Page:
• dgingeri - Wednesday, January 22, 2014 - link

    In the 2.5" enterprise hard drive market, Seagate has been top of the heap for a long time. They really do well in that arena. There aren't a whole lot of players in that arena, though. Only Seagate, Toshiba (formerly Fujitsu,) and Hitachi. Seagate's Saavio line happens to be the first line ever in 2.5" 10k or 15k drives.

    As far as desktop drives go, Seagate's desktop drives have had reliability problems for years, sure, but they aren't near as bad as Toshiba's desktop drives.
    Reply
  • Dahak - Wednesday, January 22, 2014 - link

    Wonder if ocz will use/can use toshiba's ssd team for addition support(firmware/validation)even though they are separate entities

    Also found it funny that while reading this review I had ads for Crucial's SSD :)
    Reply
  • MrSpadge - Wednesday, January 22, 2014 - link

    Otherwise the aquisition wouldn't make much sense, would it? Keep them somewhat separate but use any synergetic benefits. Reply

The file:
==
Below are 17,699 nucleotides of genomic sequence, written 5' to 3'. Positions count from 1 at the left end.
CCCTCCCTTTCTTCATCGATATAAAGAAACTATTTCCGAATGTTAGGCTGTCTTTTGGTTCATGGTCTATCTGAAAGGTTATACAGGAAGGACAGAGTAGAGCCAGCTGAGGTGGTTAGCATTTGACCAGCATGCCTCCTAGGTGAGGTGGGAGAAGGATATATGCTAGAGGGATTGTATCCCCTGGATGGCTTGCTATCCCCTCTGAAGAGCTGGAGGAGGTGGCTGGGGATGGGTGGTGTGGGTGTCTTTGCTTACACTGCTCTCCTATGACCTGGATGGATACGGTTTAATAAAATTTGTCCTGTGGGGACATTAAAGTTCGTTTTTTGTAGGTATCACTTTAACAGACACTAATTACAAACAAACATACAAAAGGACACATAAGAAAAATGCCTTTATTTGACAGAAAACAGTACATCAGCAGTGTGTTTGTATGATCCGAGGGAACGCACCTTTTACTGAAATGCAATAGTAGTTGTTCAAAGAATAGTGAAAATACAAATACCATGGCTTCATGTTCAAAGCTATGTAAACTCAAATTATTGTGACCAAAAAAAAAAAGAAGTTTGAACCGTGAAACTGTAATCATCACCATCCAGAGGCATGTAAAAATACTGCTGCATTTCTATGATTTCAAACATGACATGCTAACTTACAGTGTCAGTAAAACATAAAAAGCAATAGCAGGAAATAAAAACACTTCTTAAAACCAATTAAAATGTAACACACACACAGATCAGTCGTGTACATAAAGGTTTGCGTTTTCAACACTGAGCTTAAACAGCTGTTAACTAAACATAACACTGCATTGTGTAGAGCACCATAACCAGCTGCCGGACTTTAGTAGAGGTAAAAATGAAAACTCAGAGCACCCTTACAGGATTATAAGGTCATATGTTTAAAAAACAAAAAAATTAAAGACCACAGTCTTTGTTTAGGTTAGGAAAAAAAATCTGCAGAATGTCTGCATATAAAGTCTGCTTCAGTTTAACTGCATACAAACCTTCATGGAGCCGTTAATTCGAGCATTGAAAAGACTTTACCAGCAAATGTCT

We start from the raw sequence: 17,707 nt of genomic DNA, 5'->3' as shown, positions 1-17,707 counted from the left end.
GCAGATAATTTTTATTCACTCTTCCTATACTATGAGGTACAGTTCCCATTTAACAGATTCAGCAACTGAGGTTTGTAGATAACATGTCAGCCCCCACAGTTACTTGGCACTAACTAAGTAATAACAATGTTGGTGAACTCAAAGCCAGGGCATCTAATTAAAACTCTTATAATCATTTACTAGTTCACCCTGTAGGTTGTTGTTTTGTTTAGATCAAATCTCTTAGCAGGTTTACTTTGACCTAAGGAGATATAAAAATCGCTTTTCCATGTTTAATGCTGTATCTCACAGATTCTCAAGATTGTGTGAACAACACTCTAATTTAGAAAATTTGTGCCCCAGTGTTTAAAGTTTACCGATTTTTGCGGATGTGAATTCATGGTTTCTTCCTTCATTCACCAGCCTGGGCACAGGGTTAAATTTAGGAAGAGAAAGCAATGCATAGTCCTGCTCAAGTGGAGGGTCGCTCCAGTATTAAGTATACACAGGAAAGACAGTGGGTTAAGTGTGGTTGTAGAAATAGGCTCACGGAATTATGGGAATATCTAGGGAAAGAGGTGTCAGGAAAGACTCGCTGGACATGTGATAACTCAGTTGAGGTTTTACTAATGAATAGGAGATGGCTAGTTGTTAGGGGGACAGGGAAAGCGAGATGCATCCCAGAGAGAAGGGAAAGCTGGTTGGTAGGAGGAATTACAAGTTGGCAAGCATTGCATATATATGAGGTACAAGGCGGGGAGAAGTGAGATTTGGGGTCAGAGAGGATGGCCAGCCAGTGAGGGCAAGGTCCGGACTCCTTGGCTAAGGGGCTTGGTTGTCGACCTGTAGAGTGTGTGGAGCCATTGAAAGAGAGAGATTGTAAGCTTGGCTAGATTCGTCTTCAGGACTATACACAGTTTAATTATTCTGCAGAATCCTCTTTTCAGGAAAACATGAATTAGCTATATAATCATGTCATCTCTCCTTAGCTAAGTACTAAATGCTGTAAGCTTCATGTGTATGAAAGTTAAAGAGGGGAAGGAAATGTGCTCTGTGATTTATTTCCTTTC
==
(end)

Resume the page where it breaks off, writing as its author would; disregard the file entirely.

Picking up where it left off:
• Dahak - Wednesday, January 22, 2014 - link

    I would think so too but the way it is worded in the article seems like they wont Reply
  • piroroadkill - Wednesday, January 22, 2014 - link

    Why don't you just review a rock or a potato? Because I doubt many people want to purchase OCZ products. Reply
  • toyotabedzrock - Wednesday, January 22, 2014 - link

    It might be a good idea to not copy and paste the same explanation of the tests in every article.

    Just link to the information. It is just headache inducing that I have hunt for relevant information interleaved with the copy and pasted parts.
    Reply